What does Abstract do?
Forget about saving files on a hard drive, on the internal grid, or on that Dropbox folder. Everything is kept on the cloud in Abstract. Actually, the mindset changes and you don’t even know where your files are while you’re working on them.
When they’re open through Abstract, they are downloaded and stored in a temporary folder. When you submit an update (commit), Sketch automatically closes the file.
You work and Abstract takes care of versioning.
When you open a file from it, all the changes are automatically tracked. If you need to access an old version, everything is saved on the cloud.
All the changes appear to those who need to approve it. It’s beautiful.
After, you only analyze what was updated, approve, or deny the changes. If there are conflicting items, just choose which one you want.
Besides, there is an internal comments system (I imagine this might be more worth it to people who work remotely) and integration with Slack 🎉
How Abstract changed the game on my routine
I had never felt so confident about version and change control in a design project.
My team and I (🦁 🐰 🐷) have been working on a daily basis with Abstract for a week now, with some ups and downs — which you already expect from an alpha version — and I can say it already won my heart.
What problem does it solve?
Imagine this scenario:
- You’re a designer and you work with other designers on an app
- There is a Master file with all the screens of your app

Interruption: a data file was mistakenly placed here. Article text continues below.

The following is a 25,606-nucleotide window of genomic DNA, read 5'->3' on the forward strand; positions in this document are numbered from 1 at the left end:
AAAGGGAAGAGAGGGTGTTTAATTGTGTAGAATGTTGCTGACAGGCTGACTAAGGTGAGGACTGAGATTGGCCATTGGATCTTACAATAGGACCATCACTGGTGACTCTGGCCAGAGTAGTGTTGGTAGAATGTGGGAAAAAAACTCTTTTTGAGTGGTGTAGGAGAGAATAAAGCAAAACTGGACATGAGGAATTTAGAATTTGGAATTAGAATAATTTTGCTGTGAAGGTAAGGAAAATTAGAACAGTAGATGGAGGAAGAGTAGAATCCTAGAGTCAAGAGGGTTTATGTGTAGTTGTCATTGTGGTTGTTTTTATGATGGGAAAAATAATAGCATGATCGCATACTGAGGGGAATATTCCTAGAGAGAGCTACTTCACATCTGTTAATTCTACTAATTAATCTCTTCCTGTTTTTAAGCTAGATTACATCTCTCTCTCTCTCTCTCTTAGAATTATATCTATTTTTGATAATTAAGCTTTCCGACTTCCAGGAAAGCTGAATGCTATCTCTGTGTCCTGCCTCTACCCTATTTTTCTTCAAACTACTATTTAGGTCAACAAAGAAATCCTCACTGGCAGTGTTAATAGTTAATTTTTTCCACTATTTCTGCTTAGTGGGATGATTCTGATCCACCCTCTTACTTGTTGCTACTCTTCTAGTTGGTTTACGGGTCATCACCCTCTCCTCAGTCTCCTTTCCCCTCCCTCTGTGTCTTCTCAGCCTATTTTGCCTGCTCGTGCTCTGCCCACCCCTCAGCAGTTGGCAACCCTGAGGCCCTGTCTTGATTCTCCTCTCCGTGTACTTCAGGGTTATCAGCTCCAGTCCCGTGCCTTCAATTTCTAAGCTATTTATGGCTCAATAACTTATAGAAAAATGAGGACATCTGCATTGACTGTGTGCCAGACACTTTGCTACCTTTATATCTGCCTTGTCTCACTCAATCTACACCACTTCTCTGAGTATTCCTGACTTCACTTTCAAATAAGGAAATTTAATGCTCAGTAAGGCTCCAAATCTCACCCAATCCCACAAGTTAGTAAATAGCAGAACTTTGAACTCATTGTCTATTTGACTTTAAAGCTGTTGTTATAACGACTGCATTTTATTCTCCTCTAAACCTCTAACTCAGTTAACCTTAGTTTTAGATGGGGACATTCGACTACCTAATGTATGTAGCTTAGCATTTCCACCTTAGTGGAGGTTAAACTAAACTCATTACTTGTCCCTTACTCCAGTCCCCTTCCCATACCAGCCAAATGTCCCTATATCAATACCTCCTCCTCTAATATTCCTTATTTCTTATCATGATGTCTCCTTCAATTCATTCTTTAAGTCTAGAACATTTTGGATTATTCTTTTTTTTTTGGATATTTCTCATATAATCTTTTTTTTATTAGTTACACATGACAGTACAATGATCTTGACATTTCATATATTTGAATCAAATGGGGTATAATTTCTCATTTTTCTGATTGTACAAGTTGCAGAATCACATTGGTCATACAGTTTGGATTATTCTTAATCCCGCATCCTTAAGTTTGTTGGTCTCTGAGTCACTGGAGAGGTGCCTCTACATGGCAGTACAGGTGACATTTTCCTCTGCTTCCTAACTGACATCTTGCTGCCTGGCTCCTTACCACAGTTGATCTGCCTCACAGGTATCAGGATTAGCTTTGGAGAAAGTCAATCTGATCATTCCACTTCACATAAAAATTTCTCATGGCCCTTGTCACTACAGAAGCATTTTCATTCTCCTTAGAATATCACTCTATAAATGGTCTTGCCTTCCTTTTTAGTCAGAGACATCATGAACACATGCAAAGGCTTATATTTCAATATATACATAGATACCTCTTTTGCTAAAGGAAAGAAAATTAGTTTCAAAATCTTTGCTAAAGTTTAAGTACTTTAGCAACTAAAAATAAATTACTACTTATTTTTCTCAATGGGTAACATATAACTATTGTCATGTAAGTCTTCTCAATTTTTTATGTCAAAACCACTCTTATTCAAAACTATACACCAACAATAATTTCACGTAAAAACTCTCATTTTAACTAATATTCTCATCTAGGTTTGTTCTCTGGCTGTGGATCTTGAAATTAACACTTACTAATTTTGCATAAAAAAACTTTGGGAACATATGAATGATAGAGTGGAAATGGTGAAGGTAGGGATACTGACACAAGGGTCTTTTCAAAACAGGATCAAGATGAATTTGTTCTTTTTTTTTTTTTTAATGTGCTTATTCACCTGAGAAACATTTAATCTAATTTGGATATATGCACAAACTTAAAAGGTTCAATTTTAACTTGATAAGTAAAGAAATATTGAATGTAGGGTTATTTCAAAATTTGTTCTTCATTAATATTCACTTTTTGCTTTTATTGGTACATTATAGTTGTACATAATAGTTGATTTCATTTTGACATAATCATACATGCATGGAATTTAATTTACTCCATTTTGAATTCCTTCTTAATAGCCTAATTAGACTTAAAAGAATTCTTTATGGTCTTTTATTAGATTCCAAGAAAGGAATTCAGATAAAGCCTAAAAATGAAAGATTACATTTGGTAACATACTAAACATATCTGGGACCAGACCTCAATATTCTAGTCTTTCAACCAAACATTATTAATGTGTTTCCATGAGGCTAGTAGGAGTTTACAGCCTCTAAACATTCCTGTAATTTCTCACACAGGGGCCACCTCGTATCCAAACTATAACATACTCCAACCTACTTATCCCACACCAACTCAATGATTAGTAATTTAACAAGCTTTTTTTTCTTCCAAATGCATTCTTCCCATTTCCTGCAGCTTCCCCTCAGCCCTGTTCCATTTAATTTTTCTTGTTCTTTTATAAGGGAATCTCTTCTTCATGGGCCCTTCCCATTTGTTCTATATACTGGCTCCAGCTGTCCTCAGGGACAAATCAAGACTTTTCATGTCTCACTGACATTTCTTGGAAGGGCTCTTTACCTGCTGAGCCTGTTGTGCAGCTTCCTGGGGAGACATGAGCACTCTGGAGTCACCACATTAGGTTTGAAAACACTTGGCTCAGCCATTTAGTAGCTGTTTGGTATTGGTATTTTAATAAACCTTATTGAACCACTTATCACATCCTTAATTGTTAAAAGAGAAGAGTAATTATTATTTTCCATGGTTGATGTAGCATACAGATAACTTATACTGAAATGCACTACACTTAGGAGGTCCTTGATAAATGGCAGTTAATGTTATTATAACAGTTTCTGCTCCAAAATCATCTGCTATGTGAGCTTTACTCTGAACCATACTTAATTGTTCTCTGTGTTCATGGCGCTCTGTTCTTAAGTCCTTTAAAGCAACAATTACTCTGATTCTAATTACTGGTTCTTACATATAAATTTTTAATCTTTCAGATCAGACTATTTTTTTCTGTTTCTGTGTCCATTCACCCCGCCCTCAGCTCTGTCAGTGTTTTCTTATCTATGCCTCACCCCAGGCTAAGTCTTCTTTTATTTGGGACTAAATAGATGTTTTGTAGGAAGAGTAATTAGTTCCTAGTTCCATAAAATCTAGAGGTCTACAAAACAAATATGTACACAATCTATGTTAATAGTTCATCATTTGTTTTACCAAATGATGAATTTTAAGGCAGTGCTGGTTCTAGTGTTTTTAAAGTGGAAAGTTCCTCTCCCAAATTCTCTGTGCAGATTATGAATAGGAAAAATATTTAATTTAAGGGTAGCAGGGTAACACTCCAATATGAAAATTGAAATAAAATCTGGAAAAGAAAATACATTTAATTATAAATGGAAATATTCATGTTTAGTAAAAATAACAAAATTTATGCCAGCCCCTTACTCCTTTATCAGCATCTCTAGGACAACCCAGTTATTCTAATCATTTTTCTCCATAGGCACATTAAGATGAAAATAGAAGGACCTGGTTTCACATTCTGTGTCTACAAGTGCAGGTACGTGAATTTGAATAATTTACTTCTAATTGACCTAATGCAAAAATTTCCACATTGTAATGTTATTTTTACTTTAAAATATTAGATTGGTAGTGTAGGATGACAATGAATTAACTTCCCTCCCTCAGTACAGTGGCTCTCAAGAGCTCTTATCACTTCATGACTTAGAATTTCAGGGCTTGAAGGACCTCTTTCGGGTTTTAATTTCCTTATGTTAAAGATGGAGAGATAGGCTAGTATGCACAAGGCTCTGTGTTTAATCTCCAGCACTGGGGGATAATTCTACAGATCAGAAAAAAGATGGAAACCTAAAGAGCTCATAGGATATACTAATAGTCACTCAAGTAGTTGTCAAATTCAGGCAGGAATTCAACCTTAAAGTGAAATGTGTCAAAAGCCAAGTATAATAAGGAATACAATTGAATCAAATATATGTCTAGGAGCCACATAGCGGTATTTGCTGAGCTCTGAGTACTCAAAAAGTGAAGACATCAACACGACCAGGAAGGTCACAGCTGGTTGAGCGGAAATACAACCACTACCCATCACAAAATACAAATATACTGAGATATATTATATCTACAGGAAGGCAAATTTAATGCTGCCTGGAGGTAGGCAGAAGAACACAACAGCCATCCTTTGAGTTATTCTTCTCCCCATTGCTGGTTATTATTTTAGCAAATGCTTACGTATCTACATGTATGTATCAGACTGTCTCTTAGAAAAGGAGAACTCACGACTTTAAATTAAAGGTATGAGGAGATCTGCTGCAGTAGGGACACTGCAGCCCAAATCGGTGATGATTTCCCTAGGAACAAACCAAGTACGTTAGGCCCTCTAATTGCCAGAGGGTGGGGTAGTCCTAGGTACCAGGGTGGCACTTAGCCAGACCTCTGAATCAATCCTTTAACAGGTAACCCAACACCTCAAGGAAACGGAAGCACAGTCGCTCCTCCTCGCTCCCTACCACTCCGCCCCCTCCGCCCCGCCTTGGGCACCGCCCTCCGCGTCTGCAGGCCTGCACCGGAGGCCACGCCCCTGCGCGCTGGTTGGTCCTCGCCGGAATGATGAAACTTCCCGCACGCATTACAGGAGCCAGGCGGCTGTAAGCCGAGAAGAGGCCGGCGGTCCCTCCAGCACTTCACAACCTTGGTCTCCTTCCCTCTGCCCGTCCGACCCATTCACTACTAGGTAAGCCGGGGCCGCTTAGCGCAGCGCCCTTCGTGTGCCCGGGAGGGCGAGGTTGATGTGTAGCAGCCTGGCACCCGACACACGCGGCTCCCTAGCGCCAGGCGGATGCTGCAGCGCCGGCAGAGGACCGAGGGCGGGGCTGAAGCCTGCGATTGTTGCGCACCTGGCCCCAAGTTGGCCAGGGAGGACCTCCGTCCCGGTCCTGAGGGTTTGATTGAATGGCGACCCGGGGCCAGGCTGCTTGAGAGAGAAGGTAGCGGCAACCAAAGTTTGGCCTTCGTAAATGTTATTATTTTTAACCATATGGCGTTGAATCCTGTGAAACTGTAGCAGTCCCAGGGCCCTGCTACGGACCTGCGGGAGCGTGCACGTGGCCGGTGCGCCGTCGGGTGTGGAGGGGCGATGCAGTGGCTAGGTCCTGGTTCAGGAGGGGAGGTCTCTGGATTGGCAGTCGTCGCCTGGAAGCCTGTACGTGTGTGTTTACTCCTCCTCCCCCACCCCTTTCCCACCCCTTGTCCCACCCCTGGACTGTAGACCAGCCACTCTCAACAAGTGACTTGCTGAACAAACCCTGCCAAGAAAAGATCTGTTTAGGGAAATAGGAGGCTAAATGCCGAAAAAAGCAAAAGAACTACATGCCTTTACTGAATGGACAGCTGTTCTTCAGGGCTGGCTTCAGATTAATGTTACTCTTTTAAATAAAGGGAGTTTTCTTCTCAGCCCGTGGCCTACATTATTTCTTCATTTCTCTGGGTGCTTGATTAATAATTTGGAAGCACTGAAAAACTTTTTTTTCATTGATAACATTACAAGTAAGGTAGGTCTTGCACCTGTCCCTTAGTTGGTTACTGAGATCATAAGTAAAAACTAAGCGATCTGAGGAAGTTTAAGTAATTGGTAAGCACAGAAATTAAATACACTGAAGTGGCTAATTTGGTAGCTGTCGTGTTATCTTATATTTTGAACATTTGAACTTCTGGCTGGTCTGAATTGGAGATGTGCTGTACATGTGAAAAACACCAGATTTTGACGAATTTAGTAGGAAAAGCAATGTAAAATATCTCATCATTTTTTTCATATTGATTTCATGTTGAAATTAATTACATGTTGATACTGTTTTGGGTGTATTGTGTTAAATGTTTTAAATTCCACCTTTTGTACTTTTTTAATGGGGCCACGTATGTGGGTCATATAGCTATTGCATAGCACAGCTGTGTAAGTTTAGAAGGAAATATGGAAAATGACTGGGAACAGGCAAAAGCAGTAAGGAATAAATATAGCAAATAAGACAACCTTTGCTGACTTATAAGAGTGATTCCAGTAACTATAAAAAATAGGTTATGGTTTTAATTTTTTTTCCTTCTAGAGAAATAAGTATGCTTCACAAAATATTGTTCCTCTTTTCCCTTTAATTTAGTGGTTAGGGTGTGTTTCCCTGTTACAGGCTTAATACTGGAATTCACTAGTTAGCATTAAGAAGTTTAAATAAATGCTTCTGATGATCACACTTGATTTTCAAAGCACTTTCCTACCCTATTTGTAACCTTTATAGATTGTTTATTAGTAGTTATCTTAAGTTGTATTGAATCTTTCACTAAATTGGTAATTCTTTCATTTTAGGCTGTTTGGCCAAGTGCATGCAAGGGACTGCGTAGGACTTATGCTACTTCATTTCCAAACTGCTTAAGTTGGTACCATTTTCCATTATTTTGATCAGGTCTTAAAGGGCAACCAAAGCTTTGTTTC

- A page of this file has your style guide
- Someone needs to design the new payment screen for the app
- Someone needs to redesign all the app icons
- Someone needs to make a B version of the product screen for a performance test
Solving it without Abstract
One of the thousands of ways of making this happen:
- 🦁 Nick starts designing the new icons in a new file
- 🐰 George opens the Master file, creates a new artboard, and starts designing the new payment screen
- 🐰 saves it as file-v2
- 🐰 creates a new artboard and designs the B version of the product screen
- 🐰 saves it as file-v3
- 🦁 opens file-v3, copies and pastes the new icons for the corresponding symbols
- 🦁 saves it as file-v4
- 🐷 Tom, on the next day, opens file-v4 and changes the colors of the icons
- 🐷 Saves it as file-v5
Does that sound familiar? Somewhat close to this, maybe?
Solving it with Abstract
- 🦁 Nick creates a branch (“versioned copy”) of the master file and starts designing the icons already where they’re meant to be
- 🐰 George creates another branch from the master, creates a new artboard and starts designing the payment screen
- 🦁 Nick is done with the new icons and sends the changes (commit) to the master file
- 🐷 Tom gets the master update notification through Slack. He analyzes and approves 🦁’s iteration (merge) on the master
- 🐰 gets a notification that his file is obsolete (with old icons) and updates them (update branch from master) with the new things from the master version and the icons are instantly updated
- 🐰 finishes a new payment screen and sends it to the master file
- 🦁 creates another branch from the master file and starts working on the B version of the product screen, but changes the color of the icons
- 🦁 finishes and sends the new product screen to the master file
- 🐷 sees 🐰 🦁’s updates, and is notified about the conflict from the altered icons, refuses the new colors, and approves the other updates.
- The End ❤️
During these trial weeks, we noticed some delay on the response of some actions such as merges for the master version, and it was almost impossible to work with files over 100Mb.
Having said that, I believe these problems were reasonable, since it’s an alfa version. Every week, the application received at least one new update, and I believe the final version will be much more stable than the one I’ve tested so far.
Another important thing is that today, it is only compatible to Sketch. They promise that soon they will accept other files. I imagine PSD is a safe bet for the future.
Start testing the beta version today and never let go of Abstract! 😍